More Than 200 Companies Submitted Designs For Trump's Wall, Including One In Fort Worth | KERA News

More Than 200 Companies Submitted Designs For Trump's Wall, Including One In Fort Worth

Apr 7, 2017

Five stories that have North Texas talking: What the border wall could look like; Texas community colleges could offer 4-year programs; vote for the most iconic Dallas dish; and more.

More than 200 organizations expressed interest in building the barrier between the U.S. and Mexico by the time bidding closed Tuesday, according to The Associated Press. Trump’s proposed border wall could take many possible shapes.

“Among the submissions are walls with solar panels, wire mesh and sloped, slippery surfaces,” NPR reports. “There are even walls that are no walls at all — statements standing instead as protests of a policy that from the start has drawn a lot of resistance.” Penna Group from Fort Worth made one of those bids; here's the local contractor's rendering.

Homeland Security Secretary John Kelly said Wednesday that it’s “unlikely” that a wall along the country’s southern border will be built in full, Texas Standard reports. He also partially credits the new administration’s rhetoric on the wall for the recent sharp decline in border crossings. [AP, NPR, Fort Worth Star-Telegram, Texas Standard]

  • Future Texas students could complete their bachelor’s degree at community colleges. College administrators hope to convince Texas lawmakers to allow them to offer four-year degrees in a limited number of fields, The Texas Tribune reports. Currently, South Texas College, Midland College and Brazosport College are the only ones in the state that can offer bachelor’s degrees, but more than a dozen lawmakers have filed bills to give some or all schools the same right. Skeptics think that would create more competition between universities and community colleges and increase costs at two-year schools. [The Texas Tribune]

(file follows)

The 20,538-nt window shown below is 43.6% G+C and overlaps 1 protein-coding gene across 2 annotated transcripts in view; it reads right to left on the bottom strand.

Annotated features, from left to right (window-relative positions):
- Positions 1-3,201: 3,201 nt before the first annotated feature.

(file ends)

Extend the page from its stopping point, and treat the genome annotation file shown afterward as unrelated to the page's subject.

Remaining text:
• Dallas’ Annie Clark, better known as St. Vincent, has released a line of signature guitars. Her line, crafted in Ernie Ball Music Man's San Luis Obispo, California factory, is the first major-market line of solid-body guitars envisioned and designed by a woman. Even though the guitars are designed by a woman, they’re not specifically made for one, Clark tells GuideLive. "It's an all-gender guitar, so it's inclusive, not exclusive, but it is lightweight," she says. You can find the guitars, which come in four different designs, at mainstream music stores like Guitar Center. [GuideLive]


  • If you had to pick one food that represented Dallas, what would it be? D Magazine wants to know. You can vote in a March-Madness-style bracket between some tasty matchups, like Bubba’s fried chicken versus El Fenix’s enchiladas and Keller’s burger versus Fletcher’s corny dog. It’s going to take some thought, some soul searching and perhaps some real-life comparisons. It’s already Round Two, and voting ends Sunday. So vote for your absolute Dallas favorites now, or they’ll go by the wayside along with Mariano’s frozen margarita, Norma’s chicken fried steak and Highland Park Soda Fountain’s grilled cheese. [D Magazine]


  • The Kimbell Museum in Fort Worth isn’t just a container for art — the building itself is considered one of Louis Kahn’s best works. The Kimbell has opened an exhibition about the architect, with drawings, models of his buildings and video that provide insight into the complicated man. There’s also new book out about Kahn. On “Think,” host Krys Boyd spoke with Wendy Lesser, author of “You Say Yes to Brick: The Life of Louis Kahn,” about his life and legacy. Here are five highlights from that interview. The Kimbell exhibition runs through June 25. [Art&Seek]

The High Five is KERA's daily roundup of news stories from Dallas-Fort Worth and across the state. Explore our archives here. And sign up for our weekly email for the North Texas news you need to know.